It’s hard to predict what thoughts and experiences will affect an artist’s work, but major life changes — birth, death, marriage, divorce — almost always surface in the work of creative individuals, whether explicitly or implicitly. One such example can be found this month at the Sweet Branch Library in Salt Lake City, where Jared Christensen’s latest exhibit of photographs has emerged out of a painful loss.
Christensen was only a couple of years out of college (a B.F.A. in photography from Westminster) when he lost his mother to cancer last year. He says experiencing the effects of the grief process have been odd. “There is no predictable scenario that will rouse feelings of sadness and separation,” he says. “Helping my father clean out and sell the house I grew up in, where she died, felt unexpectedly removed, while coming across the ticket stub from a concert she and I went to together brought me to tears.”
Artistically, Christensen has found the opportunity to deal with the grief and honor his relationship with his mother in an unlikely series of works: closeup details from Yellowstone National Park. Yellowstone had been a continuous draw for Christensen’s family, and he returned there this year with his father and brother. “My mother and I shared a bond over the park that was unique within our family,” he says. “We would marvel together at the bizarre features of the landscape and linger at the hydrothermal wonders of the park long after the rest of our family had moved on.”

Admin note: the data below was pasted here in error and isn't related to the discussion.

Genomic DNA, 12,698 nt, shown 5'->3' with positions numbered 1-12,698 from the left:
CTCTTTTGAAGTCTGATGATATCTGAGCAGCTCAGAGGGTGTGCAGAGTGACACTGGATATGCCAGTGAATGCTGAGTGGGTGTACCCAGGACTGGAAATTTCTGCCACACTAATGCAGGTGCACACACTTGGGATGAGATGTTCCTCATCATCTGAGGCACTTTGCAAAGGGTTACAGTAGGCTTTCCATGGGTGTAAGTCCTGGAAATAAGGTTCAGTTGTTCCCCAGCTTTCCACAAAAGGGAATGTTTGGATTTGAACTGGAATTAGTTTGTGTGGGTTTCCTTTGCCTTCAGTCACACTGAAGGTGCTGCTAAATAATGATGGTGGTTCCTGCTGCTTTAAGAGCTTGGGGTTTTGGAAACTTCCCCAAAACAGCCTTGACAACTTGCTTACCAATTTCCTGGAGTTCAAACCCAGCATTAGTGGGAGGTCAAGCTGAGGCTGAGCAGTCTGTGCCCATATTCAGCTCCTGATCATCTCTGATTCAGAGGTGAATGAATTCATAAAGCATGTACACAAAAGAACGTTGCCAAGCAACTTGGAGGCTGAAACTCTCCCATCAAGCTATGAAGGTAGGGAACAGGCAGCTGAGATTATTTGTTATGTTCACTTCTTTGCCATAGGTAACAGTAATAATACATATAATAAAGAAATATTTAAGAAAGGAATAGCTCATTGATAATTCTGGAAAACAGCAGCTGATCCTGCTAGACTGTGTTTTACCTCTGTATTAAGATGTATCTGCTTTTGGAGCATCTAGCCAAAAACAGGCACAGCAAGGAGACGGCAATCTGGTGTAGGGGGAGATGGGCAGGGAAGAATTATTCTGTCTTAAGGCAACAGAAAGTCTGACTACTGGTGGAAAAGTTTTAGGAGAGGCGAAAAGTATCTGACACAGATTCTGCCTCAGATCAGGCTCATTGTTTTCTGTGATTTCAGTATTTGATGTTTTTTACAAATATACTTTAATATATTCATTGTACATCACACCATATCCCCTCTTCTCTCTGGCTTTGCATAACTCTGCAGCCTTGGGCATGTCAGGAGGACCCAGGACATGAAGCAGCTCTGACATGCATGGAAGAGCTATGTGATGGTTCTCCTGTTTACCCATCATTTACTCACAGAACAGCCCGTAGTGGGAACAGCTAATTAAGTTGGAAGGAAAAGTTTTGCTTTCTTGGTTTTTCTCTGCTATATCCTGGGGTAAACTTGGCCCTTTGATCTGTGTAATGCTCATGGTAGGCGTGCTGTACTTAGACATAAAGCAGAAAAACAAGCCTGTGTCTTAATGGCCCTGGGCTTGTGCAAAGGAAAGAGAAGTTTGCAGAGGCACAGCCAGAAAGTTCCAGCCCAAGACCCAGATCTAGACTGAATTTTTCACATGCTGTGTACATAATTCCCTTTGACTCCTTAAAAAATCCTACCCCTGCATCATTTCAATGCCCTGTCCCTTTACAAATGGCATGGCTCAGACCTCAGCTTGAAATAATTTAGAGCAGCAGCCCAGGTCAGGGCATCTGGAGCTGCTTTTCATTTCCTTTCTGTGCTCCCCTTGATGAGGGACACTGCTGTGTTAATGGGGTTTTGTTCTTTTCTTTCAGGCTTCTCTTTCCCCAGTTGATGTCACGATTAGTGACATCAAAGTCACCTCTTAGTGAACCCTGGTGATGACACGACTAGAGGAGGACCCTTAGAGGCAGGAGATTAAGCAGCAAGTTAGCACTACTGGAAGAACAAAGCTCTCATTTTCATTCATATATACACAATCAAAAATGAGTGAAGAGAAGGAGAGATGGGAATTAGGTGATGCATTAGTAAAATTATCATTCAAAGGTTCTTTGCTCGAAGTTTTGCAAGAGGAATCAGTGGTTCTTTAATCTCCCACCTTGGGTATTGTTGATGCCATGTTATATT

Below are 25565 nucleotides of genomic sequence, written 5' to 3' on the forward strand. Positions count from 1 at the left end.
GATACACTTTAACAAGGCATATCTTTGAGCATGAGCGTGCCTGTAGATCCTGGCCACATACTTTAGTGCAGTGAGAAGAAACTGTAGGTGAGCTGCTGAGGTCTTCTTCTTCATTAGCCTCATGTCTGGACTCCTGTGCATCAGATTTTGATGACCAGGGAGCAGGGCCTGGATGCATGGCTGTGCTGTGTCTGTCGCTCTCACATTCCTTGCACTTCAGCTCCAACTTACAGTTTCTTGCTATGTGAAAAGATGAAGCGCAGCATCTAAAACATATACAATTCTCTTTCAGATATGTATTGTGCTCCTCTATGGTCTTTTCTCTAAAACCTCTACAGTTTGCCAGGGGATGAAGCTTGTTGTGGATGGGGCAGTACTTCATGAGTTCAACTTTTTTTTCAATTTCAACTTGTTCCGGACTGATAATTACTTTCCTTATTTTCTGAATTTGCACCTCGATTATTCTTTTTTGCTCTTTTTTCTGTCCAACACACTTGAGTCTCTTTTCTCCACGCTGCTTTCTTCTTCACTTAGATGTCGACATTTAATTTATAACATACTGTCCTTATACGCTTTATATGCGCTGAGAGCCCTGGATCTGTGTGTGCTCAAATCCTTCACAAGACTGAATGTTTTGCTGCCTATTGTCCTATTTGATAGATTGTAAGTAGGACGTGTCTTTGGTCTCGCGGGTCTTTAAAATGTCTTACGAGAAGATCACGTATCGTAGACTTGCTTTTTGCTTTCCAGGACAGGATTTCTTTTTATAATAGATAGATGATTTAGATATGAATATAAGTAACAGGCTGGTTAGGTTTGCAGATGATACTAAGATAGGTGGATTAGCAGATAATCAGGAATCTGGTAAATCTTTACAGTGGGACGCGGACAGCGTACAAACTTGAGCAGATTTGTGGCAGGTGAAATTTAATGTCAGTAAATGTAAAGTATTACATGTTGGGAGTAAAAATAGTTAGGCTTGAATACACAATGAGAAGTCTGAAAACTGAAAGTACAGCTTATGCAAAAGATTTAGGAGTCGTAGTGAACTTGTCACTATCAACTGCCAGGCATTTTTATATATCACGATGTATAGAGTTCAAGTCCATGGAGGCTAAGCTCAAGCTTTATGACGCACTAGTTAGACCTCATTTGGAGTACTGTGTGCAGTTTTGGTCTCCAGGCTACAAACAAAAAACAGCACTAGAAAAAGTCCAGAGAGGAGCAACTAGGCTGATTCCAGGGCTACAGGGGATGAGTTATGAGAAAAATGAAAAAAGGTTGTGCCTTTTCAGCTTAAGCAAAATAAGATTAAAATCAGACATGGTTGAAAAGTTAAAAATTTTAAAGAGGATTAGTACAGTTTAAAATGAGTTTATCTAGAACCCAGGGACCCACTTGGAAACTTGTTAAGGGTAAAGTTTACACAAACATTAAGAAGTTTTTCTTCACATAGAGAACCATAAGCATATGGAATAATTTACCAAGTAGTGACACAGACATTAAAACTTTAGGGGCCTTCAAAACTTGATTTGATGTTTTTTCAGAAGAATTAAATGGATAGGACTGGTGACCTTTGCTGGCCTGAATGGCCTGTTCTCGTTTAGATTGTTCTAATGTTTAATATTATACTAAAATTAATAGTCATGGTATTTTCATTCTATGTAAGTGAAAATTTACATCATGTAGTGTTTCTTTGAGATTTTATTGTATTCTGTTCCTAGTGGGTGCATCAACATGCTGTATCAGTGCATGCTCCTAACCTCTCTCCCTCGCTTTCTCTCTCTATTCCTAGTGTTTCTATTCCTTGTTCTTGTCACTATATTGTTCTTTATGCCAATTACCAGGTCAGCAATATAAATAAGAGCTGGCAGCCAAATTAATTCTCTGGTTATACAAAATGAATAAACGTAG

Approaching this world for the first time without his mother, and considering it through the lens of a maturing artist, allowed him to see the park in a new way. “There is a strange environment of landscapes within the greater landscape,” he says. “They are the minutiae that call me back to this place time and time again.”
Life-changing events like death frequently alter our focus, and we respond to details — like, say, a ticket stub — in ways that seem out of proportion to their size. These photographs concentrate our gaze in a similar way, taking what is one of the most unique landscapes in our country and ignoring its larger iconic features to concentrate on what Christensen says are “microscopic details that now speak to a macroscopic absence.”
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Strange Environment: Photography by Jared William Christensen is at the Sweet Branch Library in Sat Lake City through August 15. A reception will be held Saturday, July 11, 3-5 pm.
The founder of Artists of Utah and editor of its online magazine, 15 Bytes, Shawn Rossiter has undergraduate degrees in English, French and Italian Literature and studied Comparative Literature in graduate school before pursuing a career in art.